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Citroen C3 Aircross

Overall verdict

The Top Gear car review:Citroen C3 Aircross


On the inside

Layout, finish and space

Citroen has no interest in making cars that follow the usual black-technical automotive norms. Instead the company has developed a visual language of softly rounded oblong shapes, geometric surfaces, and seating and fabrics that resemble home furniture. It’s all very relaxing. Especially if you opt for one of the interior trim packages that add a panel of cloth to the dash and doors.

Those seats might look flat like sofas, but their padding is generous enough for most people to get comfy, unless they are sensitive to the driver’s seat’s sloping cushion.

It’s about the roomiest small crossover. The back seat, optionally, will split and slide and recline to divide space between people and boot. The boot floor itself adjusts to two levels, and the front passenger seat can fold forward. That’s the multi-purpose bit taken care of.

Don’t, then, be misled if anyone calls the Aircross a Juke competitor. Sure the Nissan was first into the little crossover market, but it’s hopelessly cramped for families or lifestyle. This C3 is better.

If you poke around the Citroen’s cabin there’s lots of cheap hard plastic. That’s what the company always does. But most of it, except on the doors, is where your fingers don’t normally fall. In this respect it’s better than the C3 hatch, the storage areas have rubber linings to stop your stuff sliding and rattling about, though there aren’t a huge amount of storage bins or cupholders around the cabin.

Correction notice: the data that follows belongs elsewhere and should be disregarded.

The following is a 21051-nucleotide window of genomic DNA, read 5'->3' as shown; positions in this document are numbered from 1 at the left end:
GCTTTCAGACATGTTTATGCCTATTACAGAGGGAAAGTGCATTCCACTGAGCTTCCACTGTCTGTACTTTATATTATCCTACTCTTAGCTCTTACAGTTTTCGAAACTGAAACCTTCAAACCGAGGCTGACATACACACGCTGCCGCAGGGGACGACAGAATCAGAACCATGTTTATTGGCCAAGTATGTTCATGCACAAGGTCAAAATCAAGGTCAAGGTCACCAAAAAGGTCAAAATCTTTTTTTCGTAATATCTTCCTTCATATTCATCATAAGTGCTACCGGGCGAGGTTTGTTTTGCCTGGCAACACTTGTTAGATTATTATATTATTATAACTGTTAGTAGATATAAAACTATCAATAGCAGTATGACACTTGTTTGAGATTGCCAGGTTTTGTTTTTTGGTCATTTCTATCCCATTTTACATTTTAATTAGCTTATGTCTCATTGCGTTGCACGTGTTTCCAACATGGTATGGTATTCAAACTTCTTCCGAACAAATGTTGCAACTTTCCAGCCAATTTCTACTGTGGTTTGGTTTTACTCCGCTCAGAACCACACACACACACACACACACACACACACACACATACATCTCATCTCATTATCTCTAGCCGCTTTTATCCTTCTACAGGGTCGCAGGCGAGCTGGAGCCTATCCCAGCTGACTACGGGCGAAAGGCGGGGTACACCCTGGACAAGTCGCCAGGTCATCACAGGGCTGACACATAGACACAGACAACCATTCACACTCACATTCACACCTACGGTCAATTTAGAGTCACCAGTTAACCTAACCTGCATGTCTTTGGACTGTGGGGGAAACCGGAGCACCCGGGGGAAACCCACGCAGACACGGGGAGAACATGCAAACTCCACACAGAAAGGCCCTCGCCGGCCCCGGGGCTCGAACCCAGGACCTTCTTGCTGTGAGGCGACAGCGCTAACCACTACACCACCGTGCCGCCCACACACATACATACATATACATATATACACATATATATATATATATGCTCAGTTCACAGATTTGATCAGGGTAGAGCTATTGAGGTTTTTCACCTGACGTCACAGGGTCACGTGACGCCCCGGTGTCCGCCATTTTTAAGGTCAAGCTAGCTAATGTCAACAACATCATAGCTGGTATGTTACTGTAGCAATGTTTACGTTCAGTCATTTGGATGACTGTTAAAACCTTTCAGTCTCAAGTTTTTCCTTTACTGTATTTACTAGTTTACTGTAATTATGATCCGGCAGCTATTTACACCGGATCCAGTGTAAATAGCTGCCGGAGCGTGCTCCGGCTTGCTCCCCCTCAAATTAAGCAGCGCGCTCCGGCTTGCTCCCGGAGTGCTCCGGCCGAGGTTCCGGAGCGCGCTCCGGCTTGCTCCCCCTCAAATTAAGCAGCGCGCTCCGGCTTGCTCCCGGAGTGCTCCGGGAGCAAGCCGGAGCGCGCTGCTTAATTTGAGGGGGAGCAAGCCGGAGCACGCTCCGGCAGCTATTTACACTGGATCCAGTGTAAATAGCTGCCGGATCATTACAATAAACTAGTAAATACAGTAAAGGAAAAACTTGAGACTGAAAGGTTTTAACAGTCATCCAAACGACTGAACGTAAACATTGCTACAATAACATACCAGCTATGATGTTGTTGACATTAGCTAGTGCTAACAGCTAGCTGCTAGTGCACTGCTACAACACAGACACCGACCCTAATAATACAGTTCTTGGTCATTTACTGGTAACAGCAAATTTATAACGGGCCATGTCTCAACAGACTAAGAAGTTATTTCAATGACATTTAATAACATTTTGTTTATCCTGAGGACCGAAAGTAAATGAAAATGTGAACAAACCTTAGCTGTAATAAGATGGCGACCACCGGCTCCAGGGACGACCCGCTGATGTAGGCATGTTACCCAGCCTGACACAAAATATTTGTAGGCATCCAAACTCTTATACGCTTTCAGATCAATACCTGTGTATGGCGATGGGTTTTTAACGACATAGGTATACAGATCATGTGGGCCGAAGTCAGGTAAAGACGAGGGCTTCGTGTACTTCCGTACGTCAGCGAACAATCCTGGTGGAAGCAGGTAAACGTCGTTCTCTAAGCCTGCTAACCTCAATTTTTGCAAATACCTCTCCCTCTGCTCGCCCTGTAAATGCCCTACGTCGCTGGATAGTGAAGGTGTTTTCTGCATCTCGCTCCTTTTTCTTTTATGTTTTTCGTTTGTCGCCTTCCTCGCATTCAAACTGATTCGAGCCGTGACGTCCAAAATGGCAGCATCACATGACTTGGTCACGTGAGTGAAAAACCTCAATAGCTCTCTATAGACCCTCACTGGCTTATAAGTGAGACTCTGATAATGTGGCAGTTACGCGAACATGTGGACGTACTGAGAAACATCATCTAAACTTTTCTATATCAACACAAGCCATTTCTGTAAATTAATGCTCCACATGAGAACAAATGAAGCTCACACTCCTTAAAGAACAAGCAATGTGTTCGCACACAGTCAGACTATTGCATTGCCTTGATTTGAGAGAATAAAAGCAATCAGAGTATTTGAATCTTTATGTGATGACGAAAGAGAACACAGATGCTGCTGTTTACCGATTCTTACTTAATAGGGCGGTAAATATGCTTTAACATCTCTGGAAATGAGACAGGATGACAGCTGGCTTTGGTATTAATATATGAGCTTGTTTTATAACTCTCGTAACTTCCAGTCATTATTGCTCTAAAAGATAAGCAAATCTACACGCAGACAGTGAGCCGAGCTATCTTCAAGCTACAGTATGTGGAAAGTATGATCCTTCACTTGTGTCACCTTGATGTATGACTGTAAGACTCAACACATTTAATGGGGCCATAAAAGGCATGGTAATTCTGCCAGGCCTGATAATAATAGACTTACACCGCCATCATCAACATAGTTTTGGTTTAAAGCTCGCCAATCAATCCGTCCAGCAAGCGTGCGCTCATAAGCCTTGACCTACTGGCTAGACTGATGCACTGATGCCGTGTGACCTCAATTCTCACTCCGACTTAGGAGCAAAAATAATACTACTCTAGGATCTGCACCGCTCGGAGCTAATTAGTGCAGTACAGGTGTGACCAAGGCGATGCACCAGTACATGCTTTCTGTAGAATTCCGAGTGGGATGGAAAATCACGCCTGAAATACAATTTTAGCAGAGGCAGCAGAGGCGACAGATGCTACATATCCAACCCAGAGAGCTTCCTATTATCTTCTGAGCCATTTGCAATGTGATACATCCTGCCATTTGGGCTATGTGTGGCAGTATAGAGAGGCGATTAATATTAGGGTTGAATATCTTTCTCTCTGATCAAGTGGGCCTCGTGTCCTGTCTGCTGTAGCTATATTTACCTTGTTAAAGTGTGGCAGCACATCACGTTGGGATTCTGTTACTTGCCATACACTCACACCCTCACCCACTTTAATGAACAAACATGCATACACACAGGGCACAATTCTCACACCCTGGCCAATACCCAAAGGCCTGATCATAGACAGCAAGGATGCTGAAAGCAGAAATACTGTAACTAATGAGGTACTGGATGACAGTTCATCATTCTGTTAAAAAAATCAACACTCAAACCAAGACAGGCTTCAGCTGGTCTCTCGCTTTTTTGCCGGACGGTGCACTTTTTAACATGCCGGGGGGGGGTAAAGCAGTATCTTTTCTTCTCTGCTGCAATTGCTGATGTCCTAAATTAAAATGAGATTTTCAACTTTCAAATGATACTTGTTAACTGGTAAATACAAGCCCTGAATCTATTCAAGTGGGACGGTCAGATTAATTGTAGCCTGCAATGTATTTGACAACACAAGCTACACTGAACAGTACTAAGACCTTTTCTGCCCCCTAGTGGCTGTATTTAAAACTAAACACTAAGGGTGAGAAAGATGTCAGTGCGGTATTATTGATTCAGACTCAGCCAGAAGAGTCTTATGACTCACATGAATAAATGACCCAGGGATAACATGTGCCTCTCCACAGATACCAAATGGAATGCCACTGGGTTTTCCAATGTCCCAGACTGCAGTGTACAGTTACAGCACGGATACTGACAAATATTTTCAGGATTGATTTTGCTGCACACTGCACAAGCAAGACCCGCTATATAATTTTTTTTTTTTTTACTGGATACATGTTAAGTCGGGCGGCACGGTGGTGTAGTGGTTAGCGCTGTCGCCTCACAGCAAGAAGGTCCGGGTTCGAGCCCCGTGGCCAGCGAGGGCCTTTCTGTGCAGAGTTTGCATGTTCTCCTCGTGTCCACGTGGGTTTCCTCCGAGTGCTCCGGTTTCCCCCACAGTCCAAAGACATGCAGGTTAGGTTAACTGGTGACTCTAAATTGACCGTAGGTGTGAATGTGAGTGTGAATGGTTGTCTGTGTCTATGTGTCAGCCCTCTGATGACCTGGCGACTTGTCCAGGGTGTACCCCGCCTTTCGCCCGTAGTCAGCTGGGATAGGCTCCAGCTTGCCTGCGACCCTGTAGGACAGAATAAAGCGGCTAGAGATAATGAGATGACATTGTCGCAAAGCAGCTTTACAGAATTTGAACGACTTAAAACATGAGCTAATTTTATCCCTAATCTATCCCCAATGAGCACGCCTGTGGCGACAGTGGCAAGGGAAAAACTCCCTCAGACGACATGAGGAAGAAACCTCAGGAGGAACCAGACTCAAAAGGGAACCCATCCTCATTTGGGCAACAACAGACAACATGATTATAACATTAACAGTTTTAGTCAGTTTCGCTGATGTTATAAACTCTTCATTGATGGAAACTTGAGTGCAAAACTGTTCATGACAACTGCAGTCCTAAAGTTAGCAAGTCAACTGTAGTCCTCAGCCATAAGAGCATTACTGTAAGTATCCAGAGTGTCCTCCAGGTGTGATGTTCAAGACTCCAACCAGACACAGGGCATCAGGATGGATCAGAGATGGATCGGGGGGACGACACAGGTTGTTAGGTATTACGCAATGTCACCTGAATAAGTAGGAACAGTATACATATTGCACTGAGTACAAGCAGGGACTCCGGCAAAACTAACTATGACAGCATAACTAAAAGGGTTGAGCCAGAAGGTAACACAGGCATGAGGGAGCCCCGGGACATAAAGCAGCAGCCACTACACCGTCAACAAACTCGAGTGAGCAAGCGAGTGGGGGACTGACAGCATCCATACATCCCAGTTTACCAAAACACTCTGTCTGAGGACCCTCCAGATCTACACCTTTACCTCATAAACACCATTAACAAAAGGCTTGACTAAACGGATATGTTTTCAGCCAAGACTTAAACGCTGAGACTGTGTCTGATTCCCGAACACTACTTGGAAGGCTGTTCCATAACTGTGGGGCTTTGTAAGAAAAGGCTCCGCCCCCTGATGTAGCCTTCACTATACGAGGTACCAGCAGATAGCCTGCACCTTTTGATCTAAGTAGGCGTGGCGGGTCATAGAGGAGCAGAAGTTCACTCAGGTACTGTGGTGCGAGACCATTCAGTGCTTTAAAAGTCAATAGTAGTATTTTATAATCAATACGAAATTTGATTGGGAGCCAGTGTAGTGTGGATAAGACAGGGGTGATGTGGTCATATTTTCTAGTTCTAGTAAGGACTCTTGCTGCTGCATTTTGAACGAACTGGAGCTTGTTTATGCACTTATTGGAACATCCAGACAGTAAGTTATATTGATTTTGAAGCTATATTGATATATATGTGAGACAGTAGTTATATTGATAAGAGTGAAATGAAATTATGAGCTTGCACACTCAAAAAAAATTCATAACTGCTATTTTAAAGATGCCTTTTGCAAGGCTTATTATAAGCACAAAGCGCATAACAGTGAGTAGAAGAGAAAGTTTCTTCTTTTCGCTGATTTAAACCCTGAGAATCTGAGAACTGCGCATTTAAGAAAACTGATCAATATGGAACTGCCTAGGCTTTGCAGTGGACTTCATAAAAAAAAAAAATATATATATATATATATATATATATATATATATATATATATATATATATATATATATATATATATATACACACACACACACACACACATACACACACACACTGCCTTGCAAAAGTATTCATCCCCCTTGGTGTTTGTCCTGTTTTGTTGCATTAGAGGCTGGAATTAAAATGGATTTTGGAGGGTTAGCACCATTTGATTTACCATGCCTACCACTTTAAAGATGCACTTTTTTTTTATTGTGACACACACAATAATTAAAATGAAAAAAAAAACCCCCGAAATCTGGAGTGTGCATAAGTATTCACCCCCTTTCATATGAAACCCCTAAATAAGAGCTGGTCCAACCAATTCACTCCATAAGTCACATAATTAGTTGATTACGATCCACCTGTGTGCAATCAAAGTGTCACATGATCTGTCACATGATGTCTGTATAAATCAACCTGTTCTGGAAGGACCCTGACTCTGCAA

From mid-level Feel trim onward, the dash centre is occupied by a touchscreen. This can run Apple CarPlay and Android Auto, giving you nav, traffic and connectivity. The top level, Flair, has in-built sat nav but honestly, it’s hardly better.

The screen also operates the radio, car settings and bluetooth phone if you’re not using mirroring via USB. You also need to get into the screen menus for climate control.

The graphics and response of the screen are OK but we prefer the climate controls to have their own hardware buttons and knobs. Which incidentally they do have in the Vauxhall Crossland X. And in that one detail you have a good demonstration of how far the two companies have gone to distinguish their platform-mates. Maybe they could have just put the effort into improving safety kit for both.

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